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Lava in Homes: Volcanic eruptions set off decorative designs

Lava in Homes: Volcanic eruptions set off decorative designs

As the Earth has recently shed many surprises, including a storm of ash and lava, volcanic eruptions with the pumice and other rocks they leave behind influenced several unusual decorative designs.

According to the Smithsonian Institution’s Museum of Natural History, dozens of volcanoes are currently erupting in Indonesia to Alaska, Italy to Iceland and Russia to Indonesia.

Artists and artisans who have historically lived in volcanic areas have embraced crafting igneous rocks rich in magnesium and iron.

Laura Houseley, the design critic and former editor of Wallpaper magazine, said that the rocks are so strong that ancient Romans used them to build shore castles and the concrete for the Pantheon. “It’s a rock that’s easily accessible, sitting near to the Earth’s surface. It’s self-generating and exceptionally tough,” she added. 

One may not have the chance to see a lava show right now, but there are plenty of great things about volcanoes for an armchair volcanologist.

The shop Grapevine in Iceland retails eye-catching casual wear, cups, posters and laptops with images of the Fagradalsfjall volcano taken by Art Bicnick, the infamous photographer.

Magdalena Donahue of the studio FactsFiguresDesigns based in Mexico features her products as “wearable Earth” on Etsy online store. Clothes and accessories are printed as images inspired by landscape scientific data such as terrain, seismic measurements, magnetic fields, minerals and lava.

Agusta Arnardottir of the studio Vikur, based in London, crafts minimalistic and modern-style jewellery out of silver, gold and pieces of pumice gathered from the base of the recurrent volcano Hekla. On the studio’s Instagram page, there is a photo of Arnardottir climbing over the rubble fields of Mount Hekla.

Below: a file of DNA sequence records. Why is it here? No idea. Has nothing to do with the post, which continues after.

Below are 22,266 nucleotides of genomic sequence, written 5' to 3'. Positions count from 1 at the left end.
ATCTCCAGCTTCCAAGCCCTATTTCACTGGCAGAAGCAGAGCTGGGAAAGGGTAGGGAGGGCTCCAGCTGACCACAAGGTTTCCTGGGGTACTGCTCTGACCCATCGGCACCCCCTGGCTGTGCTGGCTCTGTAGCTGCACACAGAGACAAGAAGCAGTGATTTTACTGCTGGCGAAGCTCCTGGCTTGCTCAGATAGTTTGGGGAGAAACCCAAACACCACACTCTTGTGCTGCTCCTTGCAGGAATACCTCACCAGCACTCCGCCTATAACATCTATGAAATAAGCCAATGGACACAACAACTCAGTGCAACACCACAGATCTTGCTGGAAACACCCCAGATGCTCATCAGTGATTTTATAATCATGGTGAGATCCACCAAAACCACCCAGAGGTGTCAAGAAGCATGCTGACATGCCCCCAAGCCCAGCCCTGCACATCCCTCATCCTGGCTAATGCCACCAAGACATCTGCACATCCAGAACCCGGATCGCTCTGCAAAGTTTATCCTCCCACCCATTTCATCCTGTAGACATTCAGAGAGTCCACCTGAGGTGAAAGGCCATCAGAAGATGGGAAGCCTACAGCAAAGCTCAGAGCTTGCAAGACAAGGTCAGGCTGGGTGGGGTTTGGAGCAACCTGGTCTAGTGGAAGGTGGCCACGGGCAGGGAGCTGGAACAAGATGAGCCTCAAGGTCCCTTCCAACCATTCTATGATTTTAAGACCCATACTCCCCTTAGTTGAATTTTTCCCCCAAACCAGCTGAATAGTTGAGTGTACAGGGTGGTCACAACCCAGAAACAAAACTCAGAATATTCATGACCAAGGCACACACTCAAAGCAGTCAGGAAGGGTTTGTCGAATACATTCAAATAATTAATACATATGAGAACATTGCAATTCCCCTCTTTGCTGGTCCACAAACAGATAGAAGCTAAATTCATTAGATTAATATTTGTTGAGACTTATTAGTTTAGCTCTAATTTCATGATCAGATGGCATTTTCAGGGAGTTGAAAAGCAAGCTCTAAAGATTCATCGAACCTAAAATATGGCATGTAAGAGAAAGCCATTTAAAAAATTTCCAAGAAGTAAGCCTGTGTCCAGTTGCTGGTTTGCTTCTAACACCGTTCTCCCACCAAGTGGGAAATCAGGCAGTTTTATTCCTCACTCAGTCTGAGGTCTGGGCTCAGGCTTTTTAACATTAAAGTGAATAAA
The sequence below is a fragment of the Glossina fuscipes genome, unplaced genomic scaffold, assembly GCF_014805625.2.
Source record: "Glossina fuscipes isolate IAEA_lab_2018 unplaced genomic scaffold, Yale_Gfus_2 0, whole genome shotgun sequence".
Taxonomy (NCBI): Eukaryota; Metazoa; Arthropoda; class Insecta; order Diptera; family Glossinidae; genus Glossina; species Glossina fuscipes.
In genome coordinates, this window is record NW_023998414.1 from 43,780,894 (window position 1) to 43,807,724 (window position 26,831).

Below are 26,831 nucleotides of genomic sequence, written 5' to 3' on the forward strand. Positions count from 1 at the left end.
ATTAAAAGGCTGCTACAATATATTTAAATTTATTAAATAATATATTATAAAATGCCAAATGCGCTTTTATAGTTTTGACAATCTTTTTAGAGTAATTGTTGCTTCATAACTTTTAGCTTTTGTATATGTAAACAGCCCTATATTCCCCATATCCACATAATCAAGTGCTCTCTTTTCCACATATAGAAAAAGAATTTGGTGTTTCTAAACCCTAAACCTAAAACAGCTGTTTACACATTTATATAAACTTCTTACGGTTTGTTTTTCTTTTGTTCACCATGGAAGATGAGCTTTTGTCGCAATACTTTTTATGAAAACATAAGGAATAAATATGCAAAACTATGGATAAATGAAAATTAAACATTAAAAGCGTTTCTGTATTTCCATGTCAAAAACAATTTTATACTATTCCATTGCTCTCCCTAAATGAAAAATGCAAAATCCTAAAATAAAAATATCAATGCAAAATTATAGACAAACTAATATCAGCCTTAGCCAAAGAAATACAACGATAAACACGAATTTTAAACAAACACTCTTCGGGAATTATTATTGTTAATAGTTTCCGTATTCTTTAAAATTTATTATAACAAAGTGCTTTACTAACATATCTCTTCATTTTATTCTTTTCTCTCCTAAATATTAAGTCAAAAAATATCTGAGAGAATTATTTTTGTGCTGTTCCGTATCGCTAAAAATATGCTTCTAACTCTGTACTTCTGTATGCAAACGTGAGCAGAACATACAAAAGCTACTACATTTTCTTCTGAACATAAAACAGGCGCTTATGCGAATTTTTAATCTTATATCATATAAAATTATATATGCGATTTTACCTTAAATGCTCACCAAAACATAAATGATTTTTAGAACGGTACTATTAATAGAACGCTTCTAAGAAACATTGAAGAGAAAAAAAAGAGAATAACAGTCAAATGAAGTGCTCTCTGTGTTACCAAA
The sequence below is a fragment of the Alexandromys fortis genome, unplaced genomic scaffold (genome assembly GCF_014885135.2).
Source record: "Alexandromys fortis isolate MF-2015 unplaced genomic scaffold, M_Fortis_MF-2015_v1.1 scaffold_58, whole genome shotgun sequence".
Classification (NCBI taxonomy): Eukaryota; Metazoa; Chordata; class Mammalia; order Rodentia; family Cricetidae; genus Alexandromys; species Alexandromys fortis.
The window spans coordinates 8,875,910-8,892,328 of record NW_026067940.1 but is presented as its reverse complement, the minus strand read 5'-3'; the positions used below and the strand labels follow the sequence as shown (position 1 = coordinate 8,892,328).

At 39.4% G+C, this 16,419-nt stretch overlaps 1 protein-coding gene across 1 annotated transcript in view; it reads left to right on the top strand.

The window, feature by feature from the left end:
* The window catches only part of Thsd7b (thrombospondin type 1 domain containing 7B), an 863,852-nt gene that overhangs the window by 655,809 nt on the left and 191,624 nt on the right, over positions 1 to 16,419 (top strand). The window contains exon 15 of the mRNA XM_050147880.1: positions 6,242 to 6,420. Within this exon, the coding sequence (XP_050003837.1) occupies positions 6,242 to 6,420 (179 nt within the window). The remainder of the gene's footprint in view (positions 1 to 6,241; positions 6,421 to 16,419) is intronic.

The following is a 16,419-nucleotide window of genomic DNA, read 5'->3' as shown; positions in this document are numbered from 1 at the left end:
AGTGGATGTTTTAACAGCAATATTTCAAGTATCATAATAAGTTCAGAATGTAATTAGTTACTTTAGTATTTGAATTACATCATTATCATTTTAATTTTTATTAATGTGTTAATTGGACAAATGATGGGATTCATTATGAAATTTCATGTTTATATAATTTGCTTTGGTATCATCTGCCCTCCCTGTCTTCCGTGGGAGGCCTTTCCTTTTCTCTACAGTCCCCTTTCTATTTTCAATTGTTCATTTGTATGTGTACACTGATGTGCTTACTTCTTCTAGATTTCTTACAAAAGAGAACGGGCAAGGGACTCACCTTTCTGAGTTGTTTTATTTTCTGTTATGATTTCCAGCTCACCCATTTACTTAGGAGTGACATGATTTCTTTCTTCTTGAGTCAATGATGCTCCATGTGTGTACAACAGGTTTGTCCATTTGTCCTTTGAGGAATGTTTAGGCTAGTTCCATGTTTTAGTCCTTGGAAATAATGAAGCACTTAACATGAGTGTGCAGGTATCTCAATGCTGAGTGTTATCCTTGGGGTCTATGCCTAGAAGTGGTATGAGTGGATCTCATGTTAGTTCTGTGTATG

Gjoska, A design company and shop in the countryside of Iceland, offers beautiful sweaters with a basalt grey background and burning orange and red silver all over. They also have other garments like hats with the same design.

Gulla Jonsdottir, an architect, based in Los Angeles, has designed a furniture collection inspired by the landscapes of Iceland’s hometown.

Her Volca table is robust rectangular alabaster with rose gold cracks across the surface. The bar chair is located on the glossy rose gold feet and has genuine leather seats covered in European oil bronze carved to look like a silhouette of melted rock. 

Mexican skilled artisans have carved volcanic stones on the front and objects of buildings for generations. The online store Maison Numen offers an excellent plate to entertain with a molcajete that is carved by hand.

Bjarni Sigurdsson, a former banker and potter, uses a similar technique in his work. For the Ash Cloud Vase Collection, he added the ashes of the Eyjafjallajokull volcanic eruption to the glaze finish in 2010.

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